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Biographical note of Australia's Permanent Representative to the OECD.
The economy is adjusting to the post mining-boom era. Long-term prosperity requires macroeconomic policy settings and structural reforms to focus on ensuring a successful rebalancing of economic activity towards non-resource sectors.
These ready-made tables and charts provide for snapshot of aid (Official Development Assistance) for all DAC Members as well as recipient countries and territories. Summary reports by regions (Africa, America, Asia, Europe, Oceania) and the world are also available.
English, PDF, 427kb
The tax burden in Australia increased by 1 percentage point from 26.3% to 27.3% in 20121. The OECD average was an increase of 0.4 percentage points from 33.3% to 33.7%. The Australian standard GST rate of 10% is one of the lowest in the OECD. The average VAT/GST standard rate in the OECD was 19.1% on 1 January 2014.
There are now 42 signatories to the OECD Declaration on Green Growth. Lithuania has joined Costa Rica, Colombia, Croatia, Latvia, Morocco, Tunisia, as well as OECD members in having adhered to the declaration. Latest reports are now available on Slovak Republic, Slovenia and Korea.
Permanent migration under Australia’s Migration and Humanitarian Programmes rose by 7.7% in 2012-13 with 214 000 visas issued.
Leaders of the G20 countries meeting at their Summit in Brisbane, Australia, have called on the OECD and IMF to monitor their commitment to boost economic growth and create jobs.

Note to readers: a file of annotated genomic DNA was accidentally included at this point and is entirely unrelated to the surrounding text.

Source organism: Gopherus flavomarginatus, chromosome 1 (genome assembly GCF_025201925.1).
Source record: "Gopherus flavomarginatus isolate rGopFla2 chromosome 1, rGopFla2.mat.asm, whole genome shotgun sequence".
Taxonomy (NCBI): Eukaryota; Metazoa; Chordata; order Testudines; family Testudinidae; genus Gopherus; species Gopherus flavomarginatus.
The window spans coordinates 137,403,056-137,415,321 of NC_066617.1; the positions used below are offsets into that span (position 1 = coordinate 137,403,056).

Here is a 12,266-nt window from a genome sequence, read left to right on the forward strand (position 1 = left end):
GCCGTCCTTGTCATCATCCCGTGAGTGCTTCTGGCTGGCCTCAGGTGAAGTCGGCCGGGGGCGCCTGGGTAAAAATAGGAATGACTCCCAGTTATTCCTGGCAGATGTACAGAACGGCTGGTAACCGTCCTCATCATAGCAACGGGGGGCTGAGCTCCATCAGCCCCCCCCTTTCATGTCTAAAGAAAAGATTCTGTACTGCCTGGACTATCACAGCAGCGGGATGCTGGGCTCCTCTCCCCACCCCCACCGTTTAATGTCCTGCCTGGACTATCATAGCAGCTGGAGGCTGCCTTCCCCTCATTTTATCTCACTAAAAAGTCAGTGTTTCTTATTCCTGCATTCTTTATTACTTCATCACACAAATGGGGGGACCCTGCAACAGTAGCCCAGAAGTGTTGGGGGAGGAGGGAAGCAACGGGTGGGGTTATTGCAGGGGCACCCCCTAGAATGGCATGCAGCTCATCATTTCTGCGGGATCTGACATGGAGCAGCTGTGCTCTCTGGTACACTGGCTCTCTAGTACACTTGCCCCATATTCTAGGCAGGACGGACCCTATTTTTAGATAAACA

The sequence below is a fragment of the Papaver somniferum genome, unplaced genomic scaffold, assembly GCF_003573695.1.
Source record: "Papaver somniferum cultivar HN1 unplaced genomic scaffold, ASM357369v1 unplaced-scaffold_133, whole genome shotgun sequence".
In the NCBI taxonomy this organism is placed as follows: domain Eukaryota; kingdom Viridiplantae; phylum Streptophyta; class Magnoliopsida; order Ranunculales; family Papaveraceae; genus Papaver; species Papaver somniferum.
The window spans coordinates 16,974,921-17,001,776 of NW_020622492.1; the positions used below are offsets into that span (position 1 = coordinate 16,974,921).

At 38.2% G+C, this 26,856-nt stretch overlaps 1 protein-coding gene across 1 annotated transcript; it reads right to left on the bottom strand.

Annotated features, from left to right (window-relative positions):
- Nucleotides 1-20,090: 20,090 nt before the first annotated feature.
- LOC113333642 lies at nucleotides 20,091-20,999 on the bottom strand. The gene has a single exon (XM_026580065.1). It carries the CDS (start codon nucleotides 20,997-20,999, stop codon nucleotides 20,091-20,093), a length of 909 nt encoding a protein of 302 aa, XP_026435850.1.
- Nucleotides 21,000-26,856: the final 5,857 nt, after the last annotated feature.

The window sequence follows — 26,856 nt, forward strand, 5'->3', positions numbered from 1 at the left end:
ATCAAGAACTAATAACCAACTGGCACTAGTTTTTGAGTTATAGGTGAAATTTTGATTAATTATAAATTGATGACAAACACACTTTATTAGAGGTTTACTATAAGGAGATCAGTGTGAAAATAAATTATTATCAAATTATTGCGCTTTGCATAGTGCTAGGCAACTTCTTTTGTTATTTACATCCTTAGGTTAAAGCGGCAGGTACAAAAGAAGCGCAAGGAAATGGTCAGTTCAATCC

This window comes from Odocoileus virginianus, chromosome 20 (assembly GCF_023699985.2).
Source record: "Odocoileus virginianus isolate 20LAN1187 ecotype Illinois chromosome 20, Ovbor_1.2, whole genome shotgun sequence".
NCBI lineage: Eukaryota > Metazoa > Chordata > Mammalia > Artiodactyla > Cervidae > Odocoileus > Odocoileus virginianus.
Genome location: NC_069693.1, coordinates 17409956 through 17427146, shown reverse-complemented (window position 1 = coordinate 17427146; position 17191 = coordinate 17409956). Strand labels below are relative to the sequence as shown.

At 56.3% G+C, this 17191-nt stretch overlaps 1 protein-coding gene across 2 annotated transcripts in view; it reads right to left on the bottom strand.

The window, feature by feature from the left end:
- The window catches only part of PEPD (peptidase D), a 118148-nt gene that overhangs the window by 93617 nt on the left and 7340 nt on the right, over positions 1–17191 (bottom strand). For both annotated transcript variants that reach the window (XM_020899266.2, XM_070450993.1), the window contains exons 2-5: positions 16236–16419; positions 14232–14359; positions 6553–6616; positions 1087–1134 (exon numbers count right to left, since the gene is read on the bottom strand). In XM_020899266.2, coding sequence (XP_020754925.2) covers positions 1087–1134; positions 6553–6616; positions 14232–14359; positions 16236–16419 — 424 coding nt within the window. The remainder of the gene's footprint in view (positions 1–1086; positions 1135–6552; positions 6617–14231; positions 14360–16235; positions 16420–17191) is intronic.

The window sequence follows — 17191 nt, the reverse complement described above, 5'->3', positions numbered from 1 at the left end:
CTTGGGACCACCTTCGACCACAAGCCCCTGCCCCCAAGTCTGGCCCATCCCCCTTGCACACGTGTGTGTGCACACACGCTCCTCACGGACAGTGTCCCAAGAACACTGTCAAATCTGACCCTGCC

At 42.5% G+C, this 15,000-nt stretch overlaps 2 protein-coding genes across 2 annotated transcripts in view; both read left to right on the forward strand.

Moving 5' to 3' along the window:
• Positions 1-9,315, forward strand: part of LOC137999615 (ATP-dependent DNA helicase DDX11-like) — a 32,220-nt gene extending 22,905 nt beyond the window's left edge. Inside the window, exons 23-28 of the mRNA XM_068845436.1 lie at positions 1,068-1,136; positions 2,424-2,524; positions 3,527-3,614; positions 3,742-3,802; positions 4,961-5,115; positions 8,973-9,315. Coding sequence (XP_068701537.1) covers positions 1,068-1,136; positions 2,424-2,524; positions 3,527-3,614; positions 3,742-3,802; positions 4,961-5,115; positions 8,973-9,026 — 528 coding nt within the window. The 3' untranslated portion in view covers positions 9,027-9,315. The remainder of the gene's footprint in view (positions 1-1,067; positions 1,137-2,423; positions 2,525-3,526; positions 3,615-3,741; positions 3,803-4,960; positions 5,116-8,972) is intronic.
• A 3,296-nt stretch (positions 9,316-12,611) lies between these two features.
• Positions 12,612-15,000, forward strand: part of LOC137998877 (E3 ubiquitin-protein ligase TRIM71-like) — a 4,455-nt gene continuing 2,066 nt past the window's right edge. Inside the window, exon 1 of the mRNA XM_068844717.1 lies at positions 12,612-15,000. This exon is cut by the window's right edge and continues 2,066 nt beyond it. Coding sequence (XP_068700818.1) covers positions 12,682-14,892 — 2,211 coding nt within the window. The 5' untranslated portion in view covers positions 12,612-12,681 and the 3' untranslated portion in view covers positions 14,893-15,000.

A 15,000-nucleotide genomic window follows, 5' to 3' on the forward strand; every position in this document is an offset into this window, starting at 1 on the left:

Mr. Angel Gurría was in Brisbane to attend the G20 Leaders' Summit on 15-16 November. Prior to the Summit, the Secretary-General attended a G20 Finance Ministers Meeting, as well as L20 and B20 meetings.
English, PDF, 527kb
This country profile describes in details the Australian pharmaceutical system, including decision-making processes for regulatory approval, reimbursement and pricing; assessment guidelines; institution and stakeholders involved and specific policies for new high cost drugs, when available.
We must be careful to ensure that G20 growth strategies not only boost growth and jobs, but also address inequalities. This requires win-win policies that combine strong economic growth with improvements in all those aspects of life that matter for people’s wellbeing – good health, jobs and skills, and a clean environment, security, civic engagement, work-life balance, etc...